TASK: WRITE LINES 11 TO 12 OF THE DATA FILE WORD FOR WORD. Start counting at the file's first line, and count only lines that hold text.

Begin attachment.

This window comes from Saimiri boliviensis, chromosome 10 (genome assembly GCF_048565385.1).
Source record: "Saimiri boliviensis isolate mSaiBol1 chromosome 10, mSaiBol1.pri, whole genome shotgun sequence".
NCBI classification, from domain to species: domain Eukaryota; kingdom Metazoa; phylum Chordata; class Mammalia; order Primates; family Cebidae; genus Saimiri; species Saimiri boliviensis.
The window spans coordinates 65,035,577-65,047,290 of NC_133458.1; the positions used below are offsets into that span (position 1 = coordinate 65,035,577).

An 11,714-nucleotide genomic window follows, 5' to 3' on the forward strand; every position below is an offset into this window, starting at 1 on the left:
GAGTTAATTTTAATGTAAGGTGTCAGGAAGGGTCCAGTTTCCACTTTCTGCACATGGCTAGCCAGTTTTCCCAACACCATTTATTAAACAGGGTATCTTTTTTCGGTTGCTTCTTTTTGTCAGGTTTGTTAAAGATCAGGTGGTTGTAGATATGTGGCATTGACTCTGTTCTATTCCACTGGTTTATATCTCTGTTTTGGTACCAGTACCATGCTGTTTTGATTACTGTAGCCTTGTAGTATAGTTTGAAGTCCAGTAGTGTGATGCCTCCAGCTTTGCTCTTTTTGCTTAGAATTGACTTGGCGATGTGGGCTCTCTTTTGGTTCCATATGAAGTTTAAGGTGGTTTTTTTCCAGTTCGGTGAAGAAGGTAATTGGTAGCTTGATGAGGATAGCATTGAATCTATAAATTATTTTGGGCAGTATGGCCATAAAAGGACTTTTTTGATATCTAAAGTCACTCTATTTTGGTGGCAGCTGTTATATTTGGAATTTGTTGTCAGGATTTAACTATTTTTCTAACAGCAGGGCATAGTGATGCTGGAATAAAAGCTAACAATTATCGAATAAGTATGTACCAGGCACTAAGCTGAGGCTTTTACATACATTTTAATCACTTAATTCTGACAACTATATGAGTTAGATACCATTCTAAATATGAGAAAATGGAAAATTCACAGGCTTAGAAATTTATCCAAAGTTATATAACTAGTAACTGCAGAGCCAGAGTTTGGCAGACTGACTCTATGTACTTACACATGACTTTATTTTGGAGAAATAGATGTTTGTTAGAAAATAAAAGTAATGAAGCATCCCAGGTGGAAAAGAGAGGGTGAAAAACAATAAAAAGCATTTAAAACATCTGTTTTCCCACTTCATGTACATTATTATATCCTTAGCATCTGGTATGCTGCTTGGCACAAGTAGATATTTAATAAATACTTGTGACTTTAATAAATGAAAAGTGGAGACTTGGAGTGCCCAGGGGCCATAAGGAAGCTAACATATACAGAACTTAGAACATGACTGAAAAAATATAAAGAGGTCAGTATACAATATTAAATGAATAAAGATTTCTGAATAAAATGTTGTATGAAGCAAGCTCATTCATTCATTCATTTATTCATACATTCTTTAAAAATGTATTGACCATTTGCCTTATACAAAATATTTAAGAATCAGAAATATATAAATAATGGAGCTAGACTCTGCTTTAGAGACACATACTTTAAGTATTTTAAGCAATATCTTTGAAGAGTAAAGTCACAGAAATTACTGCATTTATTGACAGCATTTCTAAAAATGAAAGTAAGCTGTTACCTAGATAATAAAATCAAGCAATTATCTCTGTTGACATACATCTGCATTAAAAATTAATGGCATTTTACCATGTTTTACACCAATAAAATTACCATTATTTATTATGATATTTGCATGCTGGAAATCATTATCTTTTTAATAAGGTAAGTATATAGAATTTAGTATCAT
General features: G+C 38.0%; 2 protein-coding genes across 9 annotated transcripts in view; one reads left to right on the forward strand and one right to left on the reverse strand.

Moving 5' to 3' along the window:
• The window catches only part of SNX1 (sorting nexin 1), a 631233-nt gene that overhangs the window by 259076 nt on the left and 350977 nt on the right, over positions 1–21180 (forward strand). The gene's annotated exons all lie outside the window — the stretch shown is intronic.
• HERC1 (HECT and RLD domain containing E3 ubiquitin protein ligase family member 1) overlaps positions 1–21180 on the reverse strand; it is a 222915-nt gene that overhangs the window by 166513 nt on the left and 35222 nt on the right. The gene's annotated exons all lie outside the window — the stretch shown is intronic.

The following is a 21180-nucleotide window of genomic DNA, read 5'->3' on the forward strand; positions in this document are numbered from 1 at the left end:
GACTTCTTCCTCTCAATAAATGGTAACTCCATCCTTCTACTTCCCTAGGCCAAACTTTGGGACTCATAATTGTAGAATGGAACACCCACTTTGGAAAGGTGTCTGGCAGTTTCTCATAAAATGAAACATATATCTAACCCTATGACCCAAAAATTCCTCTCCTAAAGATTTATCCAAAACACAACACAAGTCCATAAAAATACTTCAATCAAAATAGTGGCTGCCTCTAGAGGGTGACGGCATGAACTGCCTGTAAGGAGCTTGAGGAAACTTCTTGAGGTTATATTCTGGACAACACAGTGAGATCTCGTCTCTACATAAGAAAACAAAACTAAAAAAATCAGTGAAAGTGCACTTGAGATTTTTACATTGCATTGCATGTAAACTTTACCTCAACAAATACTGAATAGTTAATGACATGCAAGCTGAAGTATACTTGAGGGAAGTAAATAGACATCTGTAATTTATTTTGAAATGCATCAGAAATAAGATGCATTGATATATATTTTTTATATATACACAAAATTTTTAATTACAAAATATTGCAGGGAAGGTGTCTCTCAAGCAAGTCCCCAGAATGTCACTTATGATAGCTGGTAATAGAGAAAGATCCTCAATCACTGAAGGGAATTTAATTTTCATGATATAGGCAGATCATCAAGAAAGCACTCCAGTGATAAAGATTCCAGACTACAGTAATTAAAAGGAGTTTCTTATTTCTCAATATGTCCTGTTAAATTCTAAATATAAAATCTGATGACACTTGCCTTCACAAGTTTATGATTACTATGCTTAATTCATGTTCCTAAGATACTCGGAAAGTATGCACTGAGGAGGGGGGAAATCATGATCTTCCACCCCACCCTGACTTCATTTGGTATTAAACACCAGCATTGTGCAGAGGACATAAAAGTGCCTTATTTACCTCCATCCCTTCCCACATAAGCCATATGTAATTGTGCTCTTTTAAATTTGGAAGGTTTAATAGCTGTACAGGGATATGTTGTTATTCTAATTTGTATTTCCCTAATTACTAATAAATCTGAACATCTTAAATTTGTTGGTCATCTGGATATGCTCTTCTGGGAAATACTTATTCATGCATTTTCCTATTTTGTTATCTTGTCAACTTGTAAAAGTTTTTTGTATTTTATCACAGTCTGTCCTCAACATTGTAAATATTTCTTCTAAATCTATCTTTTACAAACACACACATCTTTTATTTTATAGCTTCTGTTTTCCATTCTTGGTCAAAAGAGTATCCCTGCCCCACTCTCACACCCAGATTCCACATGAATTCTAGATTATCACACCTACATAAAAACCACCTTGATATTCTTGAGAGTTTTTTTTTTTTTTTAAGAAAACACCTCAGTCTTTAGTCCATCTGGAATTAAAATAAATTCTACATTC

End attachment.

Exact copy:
The following is a 21180-nucleotide window of genomic DNA, read 5'->3' on the forward strand; positions in this document are numbered from 1 at the left end:
GACTTCTTCCTCTCAATAAATGGTAACTCCATCCTTCTACTTCCCTAGGCCAAACTTTGGGACTCATAATTGTAGAATGGAACACCCACTTTGGAAAGGTGTCTGGCAGTTTCTCATAAAATGAAACATATATCTAACCCTATGACCCAAAAATTCCTCTCCTAAAGATTTATCCAAAACACAACACAAGTCCATAAAAATACTTCAATCAAAATAGTGGCTGCCTCTAGAGGGTGACGGCATGAACTGCCTGTAAGGAGCTTGAGGAAACTTCTTGAGGTTATATTCTGGACAACACAGTGAGATCTCGTCTCTACATAAGAAAACAAAACTAAAAAAATCAGTGAAAGTGCACTTGAGATTTTTACATTGCATTGCATGTAAACTTTACCTCAACAAATACTGAATAGTTAATGACATGCAAGCTGAAGTATACTTGAGGGAAGTAAATAGACATCTGTAATTTATTTTGAAATGCATCAGAAATAAGATGCATTGATATATATTTTTTATATATACACAAAATTTTTAATTACAAAATATTGCAGGGAAGGTGTCTCTCAAGCAAGTCCCCAGAATGTCACTTATGATAGCTGGTAATAGAGAAAGATCCTCAATCACTGAAGGGAATTTAATTTTCATGATATAGGCAGATCATCAAGAAAGCACTCCAGTGATAAAGATTCCAGACTACAGTAATTAAAAGGAGTTTCTTATTTCTCAATATGTCCTGTTAAATTCTAAATATAAAATCTGATGACACTTGCCTTCACAAGTTTATGATTACTATGCTTAATTCATGTTCCTAAGATACTCGGAAAGTATGCACTGAGGAGGGGGGAAATCATGATCTTCCACCCCACCCTGACTTCATTTGGTATTAAACACCAGCATTGTGCAGAGGACATAAAAGTGCCTTATTTACCTCCATCCCTTCCCACATAAGCCATATGTAATTGTGCTCTTTTAAATTTGGAAGGTTTAATAGCTGTACAGGGATATGTTGTTATTCTAATTTGTATTTCCCTAATTACTAATAAATCTGAACATCTTAAATTTGTTGGTCATCTGGATATGCTCTTCTGGGAAATACTTATTCATGCATTTTCCTATTTTGTTATCTTGTCAACTTGTAAAAGTTTTTTGTATTTTATCACAGTCTGTCCTCAACATTGTAAATATTTCTTCTAAATCTATCTTTTACAAACACACACATCTTTTATTTTATAGCTTCTGTTTTCCATTCTTGGTCAAAAGAGTATCCCTGCCCCACTCTCACACCCAGATTCCACATGAATTCTAGATTATCACACCTACATAAAAACCACCTTGATATTCTTGAGAGTTTTTTTTTTTTTTTAAGAAAACACCTCAGTCTTTAGTCCATCTGGAATTAAAATAAATTCTACATTC